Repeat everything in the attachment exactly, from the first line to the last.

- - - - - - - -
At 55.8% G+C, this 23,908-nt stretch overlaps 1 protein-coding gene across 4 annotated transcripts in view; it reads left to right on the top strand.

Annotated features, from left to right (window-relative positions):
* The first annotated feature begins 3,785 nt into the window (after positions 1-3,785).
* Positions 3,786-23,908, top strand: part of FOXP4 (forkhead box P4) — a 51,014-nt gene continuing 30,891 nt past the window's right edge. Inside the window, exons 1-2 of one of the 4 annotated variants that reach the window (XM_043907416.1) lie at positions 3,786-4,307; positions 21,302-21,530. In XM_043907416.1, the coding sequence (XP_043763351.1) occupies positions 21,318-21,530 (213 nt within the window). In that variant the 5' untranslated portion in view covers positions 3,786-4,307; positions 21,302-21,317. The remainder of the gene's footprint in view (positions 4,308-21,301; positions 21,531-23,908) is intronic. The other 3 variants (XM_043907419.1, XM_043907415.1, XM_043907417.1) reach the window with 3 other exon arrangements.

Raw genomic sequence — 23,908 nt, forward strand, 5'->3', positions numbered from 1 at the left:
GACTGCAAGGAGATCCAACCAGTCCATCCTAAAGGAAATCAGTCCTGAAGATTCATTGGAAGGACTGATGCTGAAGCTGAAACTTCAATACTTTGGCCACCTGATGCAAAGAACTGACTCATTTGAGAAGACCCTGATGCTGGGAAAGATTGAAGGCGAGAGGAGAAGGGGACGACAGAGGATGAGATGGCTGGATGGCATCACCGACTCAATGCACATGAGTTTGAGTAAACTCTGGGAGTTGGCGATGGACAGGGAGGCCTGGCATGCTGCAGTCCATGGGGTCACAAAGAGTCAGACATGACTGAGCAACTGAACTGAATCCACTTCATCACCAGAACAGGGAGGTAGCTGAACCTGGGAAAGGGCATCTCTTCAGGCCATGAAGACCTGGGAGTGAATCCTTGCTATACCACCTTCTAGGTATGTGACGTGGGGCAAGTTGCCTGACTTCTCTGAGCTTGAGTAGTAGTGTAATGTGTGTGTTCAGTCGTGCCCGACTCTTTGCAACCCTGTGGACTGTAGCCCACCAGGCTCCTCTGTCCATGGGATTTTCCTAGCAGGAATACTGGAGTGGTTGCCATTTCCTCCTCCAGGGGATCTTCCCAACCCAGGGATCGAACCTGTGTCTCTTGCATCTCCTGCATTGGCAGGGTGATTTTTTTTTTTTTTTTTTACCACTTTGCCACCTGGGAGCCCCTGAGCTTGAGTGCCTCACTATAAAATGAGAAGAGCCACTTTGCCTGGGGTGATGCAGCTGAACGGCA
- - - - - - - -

At 55.8% G+C, this 23,908-nt stretch overlaps 1 protein-coding gene across 4 annotated transcripts in view; it reads left to right on the top strand.

Annotated features, from left to right (window-relative positions):
* The first annotated feature begins 3,785 nt into the window (after positions 1-3,785).
* Positions 3,786-23,908, top strand: part of FOXP4 (forkhead box P4) — a 51,014-nt gene continuing 30,891 nt past the window's right edge. Inside the window, exons 1-2 of one of the 4 annotated variants that reach the window (XM_043907416.1) lie at positions 3,786-4,307; positions 21,302-21,530. In XM_043907416.1, the coding sequence (XP_043763351.1) occupies positions 21,318-21,530 (213 nt within the window). In that variant the 5' untranslated portion in view covers positions 3,786-4,307; positions 21,302-21,317. The remainder of the gene's footprint in view (positions 4,308-21,301; positions 21,531-23,908) is intronic. The other 3 variants (XM_043907419.1, XM_043907415.1, XM_043907417.1) reach the window with 3 other exon arrangements.

Raw genomic sequence — 23,908 nt, forward strand, 5'->3', positions numbered from 1 at the left:
GACTGCAAGGAGATCCAACCAGTCCATCCTAAAGGAAATCAGTCCTGAAGATTCATTGGAAGGACTGATGCTGAAGCTGAAACTTCAATACTTTGGCCACCTGATGCAAAGAACTGACTCATTTGAGAAGACCCTGATGCTGGGAAAGATTGAAGGCGAGAGGAGAAGGGGACGACAGAGGATGAGATGGCTGGATGGCATCACCGACTCAATGCACATGAGTTTGAGTAAACTCTGGGAGTTGGCGATGGACAGGGAGGCCTGGCATGCTGCAGTCCATGGGGTCACAAAGAGTCAGACATGACTGAGCAACTGAACTGAATCCACTTCATCACCAGAACAGGGAGGTAGCTGAACCTGGGAAAGGGCATCTCTTCAGGCCATGAAGACCTGGGAGTGAATCCTTGCTATACCACCTTCTAGGTATGTGACGTGGGGCAAGTTGCCTGACTTCTCTGAGCTTGAGTAGTAGTGTAATGTGTGTGTTCAGTCGTGCCCGACTCTTTGCAACCCTGTGGACTGTAGCCCACCAGGCTCCTCTGTCCATGGGATTTTCCTAGCAGGAATACTGGAGTGGTTGCCATTTCCTCCTCCAGGGGATCTTCCCAACCCAGGGATCGAACCTGTGTCTCTTGCATCTCCTGCATTGGCAGGGTGATTTTTTTTTTTTTTTTTTACCACTTTGCCACCTGGGAGCCCCTGAGCTTGAGTGCCTCACTATAAAATGAGAAGAGCCACTTTGCCTGGGGTGATGCAGCTGAACGGCA